James writes that he bought a great laptop bag made by eBags.com in 2008, and it has served him well all of that time. When some of the stitching came loose and the zipper fell apart, he contacted the company about a repair or discounted replacement. eBags went beyond what James expected, instead offering him a refund for the bag’s full purchase price to buy a replacement. [More]
Andreas’ mother-in-law accidentally broke his brand new BlueAir AirPod purifier by tripping over the unit’s power cord. Andreas tried to superglue the unit’s fan blades back together, but when that failed, he asked BlueAir if they could sell him the needed replacement parts. Their response blew him away. [More]
Sorry Puerto Ricans, even though you bought your iPhone 4s with U.S. dollars, endure AT&T’s shoddy “national” coverage, and are United States citizens, Apple doesn’t think you’re entitled to a free case like real Americans. Apple originally told Puerto Ricans that they would qualify for free apology cases, but decided to cancel all orders being shipped to Puerto Rico after claiming that they were “unable to ship to an international address.” [More]
Scott has been a longtime and loyal Sony customer, but the company finally disappointed him. He writes that his lovely 46″ LCD began to produce strange images on one side of the screen for ten minutes after powering up–not catastrophic, but not acceptable for a $3,000 TV, either. The regular channels of customer service were no help, so Scott took his case to his blog and to Twitter. The result? He heard from executive customer service within hours, and received a new TV for his trouble. [More]
Ghost of This justifies the practices of fast food condiment packet collectors everywhere by dipping into his Popeyes archives and catching the best restaurant in the world red-handed, having replaced real honey with something called “honey sauce.” [More]
David and his wife got stuck with one of HP’s lemon laptops, and since the repairs just kept involving more faulty parts, they weren’t solving the real problem. Here’s how he eventually got a brand new laptop–different model–from HP. [More]
Earlier this week, I posted about Kate’s bad experience getting her Sony Reader upgraded. She hadn’t asked for an update, but was told by Sony to send it in, she says. What she got back was a busted Reader that wouldn’t work, and a demand from Sony to pay for any repairs.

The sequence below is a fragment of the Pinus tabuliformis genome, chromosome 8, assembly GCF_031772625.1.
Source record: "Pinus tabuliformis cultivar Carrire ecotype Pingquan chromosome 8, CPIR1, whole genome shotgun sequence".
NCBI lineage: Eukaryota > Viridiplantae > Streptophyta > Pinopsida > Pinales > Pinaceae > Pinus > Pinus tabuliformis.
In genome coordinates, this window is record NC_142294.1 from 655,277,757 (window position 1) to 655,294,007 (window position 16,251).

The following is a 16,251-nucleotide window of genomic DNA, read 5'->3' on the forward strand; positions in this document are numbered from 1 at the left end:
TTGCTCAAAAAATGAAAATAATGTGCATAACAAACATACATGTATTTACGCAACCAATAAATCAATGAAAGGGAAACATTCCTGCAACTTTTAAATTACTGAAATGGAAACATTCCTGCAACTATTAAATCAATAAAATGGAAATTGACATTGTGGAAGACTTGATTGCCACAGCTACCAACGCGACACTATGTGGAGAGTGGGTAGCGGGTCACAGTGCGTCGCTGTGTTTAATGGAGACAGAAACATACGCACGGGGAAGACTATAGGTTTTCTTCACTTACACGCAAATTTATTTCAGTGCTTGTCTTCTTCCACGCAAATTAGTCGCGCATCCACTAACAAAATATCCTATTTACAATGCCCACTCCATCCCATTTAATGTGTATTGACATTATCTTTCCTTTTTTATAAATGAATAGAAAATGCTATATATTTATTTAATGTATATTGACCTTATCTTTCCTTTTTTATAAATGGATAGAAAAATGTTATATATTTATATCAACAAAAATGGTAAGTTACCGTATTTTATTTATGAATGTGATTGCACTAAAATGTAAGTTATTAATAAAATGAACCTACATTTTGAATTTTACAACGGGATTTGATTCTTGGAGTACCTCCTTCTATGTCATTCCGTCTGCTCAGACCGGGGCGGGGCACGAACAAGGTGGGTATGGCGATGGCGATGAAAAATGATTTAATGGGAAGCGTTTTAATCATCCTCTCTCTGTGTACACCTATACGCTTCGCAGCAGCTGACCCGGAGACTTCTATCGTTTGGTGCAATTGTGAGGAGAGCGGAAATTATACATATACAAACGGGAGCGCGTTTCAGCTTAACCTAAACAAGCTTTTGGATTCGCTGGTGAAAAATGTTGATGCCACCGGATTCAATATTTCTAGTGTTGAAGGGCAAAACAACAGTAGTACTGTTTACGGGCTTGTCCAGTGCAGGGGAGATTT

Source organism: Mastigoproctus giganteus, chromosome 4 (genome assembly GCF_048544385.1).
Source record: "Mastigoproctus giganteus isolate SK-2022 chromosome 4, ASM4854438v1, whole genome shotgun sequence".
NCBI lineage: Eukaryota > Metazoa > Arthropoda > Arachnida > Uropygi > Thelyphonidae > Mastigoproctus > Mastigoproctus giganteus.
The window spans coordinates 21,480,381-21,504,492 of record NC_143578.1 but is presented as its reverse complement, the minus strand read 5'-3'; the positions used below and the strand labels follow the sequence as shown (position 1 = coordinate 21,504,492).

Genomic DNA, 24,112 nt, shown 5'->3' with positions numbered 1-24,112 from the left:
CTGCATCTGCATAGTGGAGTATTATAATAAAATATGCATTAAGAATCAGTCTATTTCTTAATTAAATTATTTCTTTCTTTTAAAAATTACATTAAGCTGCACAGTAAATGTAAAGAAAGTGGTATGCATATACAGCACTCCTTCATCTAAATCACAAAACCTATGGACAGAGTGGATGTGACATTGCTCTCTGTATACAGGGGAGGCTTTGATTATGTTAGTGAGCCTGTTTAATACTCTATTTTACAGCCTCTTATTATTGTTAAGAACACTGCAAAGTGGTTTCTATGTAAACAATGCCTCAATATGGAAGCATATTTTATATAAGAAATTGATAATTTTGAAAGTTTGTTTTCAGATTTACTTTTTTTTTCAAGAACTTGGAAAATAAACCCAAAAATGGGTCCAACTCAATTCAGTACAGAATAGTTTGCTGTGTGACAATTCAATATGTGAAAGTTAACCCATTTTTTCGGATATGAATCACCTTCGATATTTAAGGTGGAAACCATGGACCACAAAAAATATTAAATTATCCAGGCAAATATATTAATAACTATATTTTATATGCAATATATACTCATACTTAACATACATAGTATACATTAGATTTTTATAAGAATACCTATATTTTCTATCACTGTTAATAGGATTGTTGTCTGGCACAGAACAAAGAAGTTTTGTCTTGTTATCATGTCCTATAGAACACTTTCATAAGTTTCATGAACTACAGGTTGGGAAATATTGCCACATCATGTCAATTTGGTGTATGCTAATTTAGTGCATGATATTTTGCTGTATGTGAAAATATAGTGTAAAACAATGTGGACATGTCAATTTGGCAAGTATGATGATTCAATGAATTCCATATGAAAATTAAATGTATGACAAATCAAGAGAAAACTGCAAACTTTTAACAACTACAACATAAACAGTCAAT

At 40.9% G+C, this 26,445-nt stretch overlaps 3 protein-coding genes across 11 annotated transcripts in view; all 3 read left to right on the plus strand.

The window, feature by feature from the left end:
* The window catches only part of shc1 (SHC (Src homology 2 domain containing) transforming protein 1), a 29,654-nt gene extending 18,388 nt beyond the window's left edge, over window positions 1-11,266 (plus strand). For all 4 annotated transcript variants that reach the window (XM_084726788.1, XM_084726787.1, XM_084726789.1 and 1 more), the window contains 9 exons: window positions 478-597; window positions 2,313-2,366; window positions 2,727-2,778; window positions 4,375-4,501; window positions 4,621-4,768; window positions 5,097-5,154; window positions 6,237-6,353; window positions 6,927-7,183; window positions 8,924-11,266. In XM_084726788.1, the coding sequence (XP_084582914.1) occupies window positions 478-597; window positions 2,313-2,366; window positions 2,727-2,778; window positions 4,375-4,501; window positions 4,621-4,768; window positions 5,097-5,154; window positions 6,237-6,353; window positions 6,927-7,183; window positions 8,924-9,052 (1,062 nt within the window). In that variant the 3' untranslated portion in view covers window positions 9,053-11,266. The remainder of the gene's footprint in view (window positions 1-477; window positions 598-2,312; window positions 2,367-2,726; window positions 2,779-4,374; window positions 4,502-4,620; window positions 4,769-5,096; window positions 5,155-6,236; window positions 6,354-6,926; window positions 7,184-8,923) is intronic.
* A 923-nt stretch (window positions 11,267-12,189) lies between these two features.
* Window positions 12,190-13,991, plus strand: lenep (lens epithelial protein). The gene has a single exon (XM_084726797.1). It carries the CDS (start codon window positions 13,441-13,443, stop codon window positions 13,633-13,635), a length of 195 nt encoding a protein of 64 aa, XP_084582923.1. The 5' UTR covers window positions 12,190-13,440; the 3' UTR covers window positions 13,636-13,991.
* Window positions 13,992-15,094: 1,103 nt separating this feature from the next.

Happily, over the past two days Sony reps have been in contact with Kate and made things whole again.
Four months in, customers are still experiencing problems with SIGG USA’s metal bottle replacement program. Amy writes that her purchase required her to input billing information, even though she had gift certificate code, her debit card was charged, and she has been unable to reach SIGG to obtain a refund. [More]
Jon wants the readers of Consumerist to know about the excellent experience he has had with Automated Pet Care Products, makers of the super-cool Litter Robot, which looks like a space station but actually eliminates the need for cat owners to scoop litter.
Canon is apparently a very nice company. So nice, in fact, that they will apparently replace a product out of warranty even when it’s the customer’s own forgetfulness that led to the delay. That’s what reader Chris reports happened when his Canon printer broke down.
Brent’s excellent Thermos travel mug lost its rubber bottom somewhere in its travels, making it difficult to use. Instead of throwing it away, he contacted Thermos to see about a replacement part. He ended up having such a great experience that he had to write in and share what happened.
If you owned an expensive TV that stopped working, and you were years out of warranty, you’d assume the manufacturer would have nothing to do with you, correct? LG doesn’t play that game—Tim’s experience with them when his LG set went kaput is a mind-blowing example of a company practically coddling its past—and almost certainly future—customers.
Last week, Swiss company SIGG splashed a bunch of ice water in the faces of consumers who go out of their way to avoid products containing bisphenol-A (BPA). The company announced that the linings formerly used in their aluminum bottles did, in fact, contain the controversial substance.
Here’s an example of a great EECB that worked: even though Joe’s generator was out of warranty and the first two levels of customer service refused to help him, he was able to convince the company’s execs to make good on a defective starter.
I asked Apple this morning to replace my broken laptop now that they’ve reintroduced the anti-glare option on their 15″ MacBook Pros. Apple agreed, and soon a new laptop will leave China destined for my apartment. This isn’t the first laptop Apple sent me this month. It’s the second. Here’s why…